Capital is in itself a constant aggression. It is an aggression that tells us every day “you have to shape what you do in a certain way, the only activity that has validity in this society is activity that contributes to the expansion of capitalist profit.” The aggression that is capital has a dynamic. In order to survive, capital has to subordinate our activity more intensely to the logic of profit each day: “today you have to work harder than yesterday, today you have to bow lower than yesterday.” With that, we can already see the weakness of capital. It depends on us, on our being willing or able to accept what it imposes on us. If we say “sorry, but I am going to tend my garden today,” or “today I am going to play with my children,” or “today I am going to dedicate my time to something that has meaning for me,” or simply “no, we will not bow,” then capital cannot extract the profit it requires, the rate of profit falls and capital is in crisis. In other words, we are the crisis of capital: our lack of subordination, our dignity, our humanity. We, as crisis of capital, as subjects with dignity and not as victims, we are the hope that is sought by critical thought. We are the crisis of capital and proud of it, we are proud to be the crisis of the system that is killing us. Capital gets desperate in this situation. It searches for all possible ways of imposing the subordination that it requires: authoritarianism, violence, labor reform, educational reform. It also introduces a game, a fiction: if we cannot extract the profit we need, then we shall pretend that it exists, we shall create a monetary representation for value that has not been produced, we are going to expand debt in order to survive and also try to use it to impose the discipline that is necessary. This expansion of debt is at the same time the expansion of finance capital, expression of the violent weakness of capital as a social relation.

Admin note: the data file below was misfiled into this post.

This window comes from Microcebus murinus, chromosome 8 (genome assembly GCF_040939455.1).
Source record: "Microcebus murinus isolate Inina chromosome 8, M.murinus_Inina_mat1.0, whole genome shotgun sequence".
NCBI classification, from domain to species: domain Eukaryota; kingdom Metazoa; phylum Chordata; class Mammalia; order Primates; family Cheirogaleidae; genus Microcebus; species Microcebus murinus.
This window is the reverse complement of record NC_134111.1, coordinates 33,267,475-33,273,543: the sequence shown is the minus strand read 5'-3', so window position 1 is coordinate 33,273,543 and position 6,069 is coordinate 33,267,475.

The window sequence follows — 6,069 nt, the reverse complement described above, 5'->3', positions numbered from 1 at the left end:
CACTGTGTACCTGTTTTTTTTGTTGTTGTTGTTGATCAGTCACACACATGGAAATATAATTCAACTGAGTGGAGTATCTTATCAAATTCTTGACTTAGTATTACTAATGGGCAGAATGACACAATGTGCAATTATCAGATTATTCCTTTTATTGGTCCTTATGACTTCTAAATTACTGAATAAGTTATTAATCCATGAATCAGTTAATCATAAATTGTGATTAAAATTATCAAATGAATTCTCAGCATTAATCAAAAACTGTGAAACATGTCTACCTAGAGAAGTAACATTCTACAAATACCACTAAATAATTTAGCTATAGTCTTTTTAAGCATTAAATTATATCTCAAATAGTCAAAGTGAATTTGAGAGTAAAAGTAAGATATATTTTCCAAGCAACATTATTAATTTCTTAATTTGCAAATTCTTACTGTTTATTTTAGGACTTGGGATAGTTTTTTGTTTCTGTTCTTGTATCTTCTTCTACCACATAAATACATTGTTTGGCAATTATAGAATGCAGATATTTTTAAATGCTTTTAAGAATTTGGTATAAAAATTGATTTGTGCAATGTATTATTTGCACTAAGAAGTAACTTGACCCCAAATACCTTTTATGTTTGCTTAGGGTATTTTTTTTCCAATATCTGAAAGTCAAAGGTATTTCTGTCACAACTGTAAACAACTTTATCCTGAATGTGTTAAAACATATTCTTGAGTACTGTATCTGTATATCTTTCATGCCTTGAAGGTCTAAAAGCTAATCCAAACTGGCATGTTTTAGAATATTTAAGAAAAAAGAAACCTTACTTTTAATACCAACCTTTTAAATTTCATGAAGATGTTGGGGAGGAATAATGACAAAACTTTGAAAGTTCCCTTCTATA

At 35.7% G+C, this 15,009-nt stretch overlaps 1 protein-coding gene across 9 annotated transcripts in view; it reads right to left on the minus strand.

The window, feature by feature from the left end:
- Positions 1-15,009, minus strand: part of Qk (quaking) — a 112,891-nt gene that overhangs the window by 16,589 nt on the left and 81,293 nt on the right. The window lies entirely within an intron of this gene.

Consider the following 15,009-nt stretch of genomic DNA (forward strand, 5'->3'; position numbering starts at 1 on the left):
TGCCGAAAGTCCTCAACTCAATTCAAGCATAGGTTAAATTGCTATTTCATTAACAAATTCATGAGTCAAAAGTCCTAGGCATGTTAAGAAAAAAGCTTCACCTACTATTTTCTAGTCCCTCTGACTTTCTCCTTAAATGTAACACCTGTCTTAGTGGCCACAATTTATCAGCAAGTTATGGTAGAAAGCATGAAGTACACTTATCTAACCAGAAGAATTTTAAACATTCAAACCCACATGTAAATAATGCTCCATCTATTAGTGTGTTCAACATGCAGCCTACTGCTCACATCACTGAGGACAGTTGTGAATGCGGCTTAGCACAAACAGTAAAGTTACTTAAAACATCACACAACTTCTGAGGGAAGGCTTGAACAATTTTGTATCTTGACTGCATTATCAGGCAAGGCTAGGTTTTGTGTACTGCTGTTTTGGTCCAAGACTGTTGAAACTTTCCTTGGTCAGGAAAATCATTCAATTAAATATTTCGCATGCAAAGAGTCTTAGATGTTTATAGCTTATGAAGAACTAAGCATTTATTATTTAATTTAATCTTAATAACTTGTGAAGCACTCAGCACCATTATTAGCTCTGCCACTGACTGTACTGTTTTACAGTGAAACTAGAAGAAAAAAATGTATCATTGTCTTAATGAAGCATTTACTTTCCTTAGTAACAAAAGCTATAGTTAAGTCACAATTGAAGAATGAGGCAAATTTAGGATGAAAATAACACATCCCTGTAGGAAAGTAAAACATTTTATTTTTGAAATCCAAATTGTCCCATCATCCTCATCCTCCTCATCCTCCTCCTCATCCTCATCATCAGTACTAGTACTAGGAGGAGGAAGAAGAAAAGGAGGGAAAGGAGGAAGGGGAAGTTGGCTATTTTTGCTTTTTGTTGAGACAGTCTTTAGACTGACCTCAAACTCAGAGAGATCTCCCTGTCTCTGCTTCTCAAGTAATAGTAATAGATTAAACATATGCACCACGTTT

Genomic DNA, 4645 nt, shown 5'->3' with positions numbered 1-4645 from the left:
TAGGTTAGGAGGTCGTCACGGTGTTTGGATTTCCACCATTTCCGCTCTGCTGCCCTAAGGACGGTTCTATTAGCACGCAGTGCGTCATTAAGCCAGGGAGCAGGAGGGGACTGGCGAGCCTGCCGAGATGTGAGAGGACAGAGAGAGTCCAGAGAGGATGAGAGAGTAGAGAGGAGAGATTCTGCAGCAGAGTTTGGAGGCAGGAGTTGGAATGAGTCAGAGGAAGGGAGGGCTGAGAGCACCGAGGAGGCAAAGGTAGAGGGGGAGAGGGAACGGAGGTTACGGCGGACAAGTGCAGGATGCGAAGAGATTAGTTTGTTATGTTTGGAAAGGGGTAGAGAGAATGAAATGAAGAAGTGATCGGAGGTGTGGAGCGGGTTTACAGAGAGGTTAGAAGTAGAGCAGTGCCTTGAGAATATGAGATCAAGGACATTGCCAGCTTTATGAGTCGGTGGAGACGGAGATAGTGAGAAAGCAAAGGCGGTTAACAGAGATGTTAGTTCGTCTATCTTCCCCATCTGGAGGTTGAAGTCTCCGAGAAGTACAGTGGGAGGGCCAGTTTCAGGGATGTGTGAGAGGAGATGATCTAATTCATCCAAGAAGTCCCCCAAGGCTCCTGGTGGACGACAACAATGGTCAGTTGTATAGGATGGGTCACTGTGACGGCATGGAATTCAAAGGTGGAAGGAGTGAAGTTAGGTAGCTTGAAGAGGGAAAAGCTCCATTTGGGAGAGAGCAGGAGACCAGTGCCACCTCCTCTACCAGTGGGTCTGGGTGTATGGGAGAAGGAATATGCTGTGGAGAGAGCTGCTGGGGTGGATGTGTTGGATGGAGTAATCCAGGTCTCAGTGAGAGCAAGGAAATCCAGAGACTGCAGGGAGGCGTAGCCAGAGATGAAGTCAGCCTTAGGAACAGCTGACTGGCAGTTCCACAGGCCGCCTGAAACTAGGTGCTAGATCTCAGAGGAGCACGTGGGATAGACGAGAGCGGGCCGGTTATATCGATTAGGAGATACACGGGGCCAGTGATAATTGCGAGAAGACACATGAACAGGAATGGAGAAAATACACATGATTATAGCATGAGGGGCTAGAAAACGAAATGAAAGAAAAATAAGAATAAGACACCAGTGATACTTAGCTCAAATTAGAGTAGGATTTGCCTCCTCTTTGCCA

John Holloway in Critical Thought against the Capitalist Hydra (Roarmag)